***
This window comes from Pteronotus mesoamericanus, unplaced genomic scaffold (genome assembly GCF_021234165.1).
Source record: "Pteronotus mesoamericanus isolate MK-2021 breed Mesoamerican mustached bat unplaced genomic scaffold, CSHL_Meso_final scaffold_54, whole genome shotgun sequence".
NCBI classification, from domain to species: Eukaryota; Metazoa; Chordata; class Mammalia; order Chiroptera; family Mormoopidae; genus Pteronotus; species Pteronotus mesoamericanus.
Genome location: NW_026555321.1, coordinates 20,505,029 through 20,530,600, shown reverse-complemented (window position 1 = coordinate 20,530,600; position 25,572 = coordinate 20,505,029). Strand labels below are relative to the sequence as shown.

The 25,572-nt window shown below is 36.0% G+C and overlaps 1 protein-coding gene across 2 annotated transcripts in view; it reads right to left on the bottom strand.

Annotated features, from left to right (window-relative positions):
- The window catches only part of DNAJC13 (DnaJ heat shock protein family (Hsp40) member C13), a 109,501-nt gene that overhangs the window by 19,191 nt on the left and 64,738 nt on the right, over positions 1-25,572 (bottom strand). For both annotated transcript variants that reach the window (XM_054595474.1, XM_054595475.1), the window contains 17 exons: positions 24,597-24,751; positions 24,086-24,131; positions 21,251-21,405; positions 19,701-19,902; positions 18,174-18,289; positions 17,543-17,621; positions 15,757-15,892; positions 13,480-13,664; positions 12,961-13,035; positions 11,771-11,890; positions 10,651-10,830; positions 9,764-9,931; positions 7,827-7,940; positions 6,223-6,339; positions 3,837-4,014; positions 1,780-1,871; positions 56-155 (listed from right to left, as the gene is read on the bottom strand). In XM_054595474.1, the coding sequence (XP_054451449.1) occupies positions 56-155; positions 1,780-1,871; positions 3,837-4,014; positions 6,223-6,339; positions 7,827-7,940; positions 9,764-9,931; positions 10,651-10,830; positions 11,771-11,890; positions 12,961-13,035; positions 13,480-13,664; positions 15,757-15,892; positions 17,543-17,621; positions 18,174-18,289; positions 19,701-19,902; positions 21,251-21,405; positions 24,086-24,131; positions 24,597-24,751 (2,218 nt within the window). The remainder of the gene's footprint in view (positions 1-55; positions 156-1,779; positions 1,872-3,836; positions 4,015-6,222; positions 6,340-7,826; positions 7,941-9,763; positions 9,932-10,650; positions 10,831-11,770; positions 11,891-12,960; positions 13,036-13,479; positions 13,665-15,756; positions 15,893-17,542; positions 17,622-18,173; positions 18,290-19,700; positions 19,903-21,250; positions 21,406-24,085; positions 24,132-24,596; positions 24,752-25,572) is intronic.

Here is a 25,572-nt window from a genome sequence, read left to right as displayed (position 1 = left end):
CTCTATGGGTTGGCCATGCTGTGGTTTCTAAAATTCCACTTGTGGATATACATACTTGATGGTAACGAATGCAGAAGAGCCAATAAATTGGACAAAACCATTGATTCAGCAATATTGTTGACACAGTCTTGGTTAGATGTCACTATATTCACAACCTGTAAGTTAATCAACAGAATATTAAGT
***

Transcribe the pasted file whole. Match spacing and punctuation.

This window comes from Pteronotus mesoamericanus, unplaced genomic scaffold (genome assembly GCF_021234165.1).
Source record: "Pteronotus mesoamericanus isolate MK-2021 breed Mesoamerican mustached bat unplaced genomic scaffold, CSHL_Meso_final scaffold_54, whole genome shotgun sequence".
NCBI classification, from domain to species: Eukaryota; Metazoa; Chordata; class Mammalia; order Chiroptera; family Mormoopidae; genus Pteronotus; species Pteronotus mesoamericanus.
Genome location: NW_026555321.1, coordinates 20,505,029 through 20,530,600, shown reverse-complemented (window position 1 = coordinate 20,530,600; position 25,572 = coordinate 20,505,029). Strand labels below are relative to the sequence as shown.

The 25,572-nt window shown below is 36.0% G+C and overlaps 1 protein-coding gene across 2 annotated transcripts in view; it reads right to left on the bottom strand.

Annotated features, from left to right (window-relative positions):
- The window catches only part of DNAJC13 (DnaJ heat shock protein family (Hsp40) member C13), a 109,501-nt gene that overhangs the window by 19,191 nt on the left and 64,738 nt on the right, over positions 1-25,572 (bottom strand). For both annotated transcript variants that reach the window (XM_054595474.1, XM_054595475.1), the window contains 17 exons: positions 24,597-24,751; positions 24,086-24,131; positions 21,251-21,405; positions 19,701-19,902; positions 18,174-18,289; positions 17,543-17,621; positions 15,757-15,892; positions 13,480-13,664; positions 12,961-13,035; positions 11,771-11,890; positions 10,651-10,830; positions 9,764-9,931; positions 7,827-7,940; positions 6,223-6,339; positions 3,837-4,014; positions 1,780-1,871; positions 56-155 (listed from right to left, as the gene is read on the bottom strand). In XM_054595474.1, the coding sequence (XP_054451449.1) occupies positions 56-155; positions 1,780-1,871; positions 3,837-4,014; positions 6,223-6,339; positions 7,827-7,940; positions 9,764-9,931; positions 10,651-10,830; positions 11,771-11,890; positions 12,961-13,035; positions 13,480-13,664; positions 15,757-15,892; positions 17,543-17,621; positions 18,174-18,289; positions 19,701-19,902; positions 21,251-21,405; positions 24,086-24,131; positions 24,597-24,751 (2,218 nt within the window). The remainder of the gene's footprint in view (positions 1-55; positions 156-1,779; positions 1,872-3,836; positions 4,015-6,222; positions 6,340-7,826; positions 7,941-9,763; positions 9,932-10,650; positions 10,831-11,770; positions 11,891-12,960; positions 13,036-13,479; positions 13,665-15,756; positions 15,893-17,542; positions 17,622-18,173; positions 18,290-19,700; positions 19,903-21,250; positions 21,406-24,085; positions 24,132-24,596; positions 24,752-25,572) is intronic.

Here is a 25,572-nt window from a genome sequence, read left to right as displayed (position 1 = left end):
CTCTATGGGTTGGCCATGCTGTGGTTTCTAAAATTCCACTTGTGGATATACATACTTGATGGTAACGAATGCAGAAGAGCCAATAAATTGGACAAAACCATTGATTCAGCAATATTGTTGACACAGTCTTGGTTAGATGTCACTATATTCACAACCTGTAAGTTAATCAACAGAATATTAAGT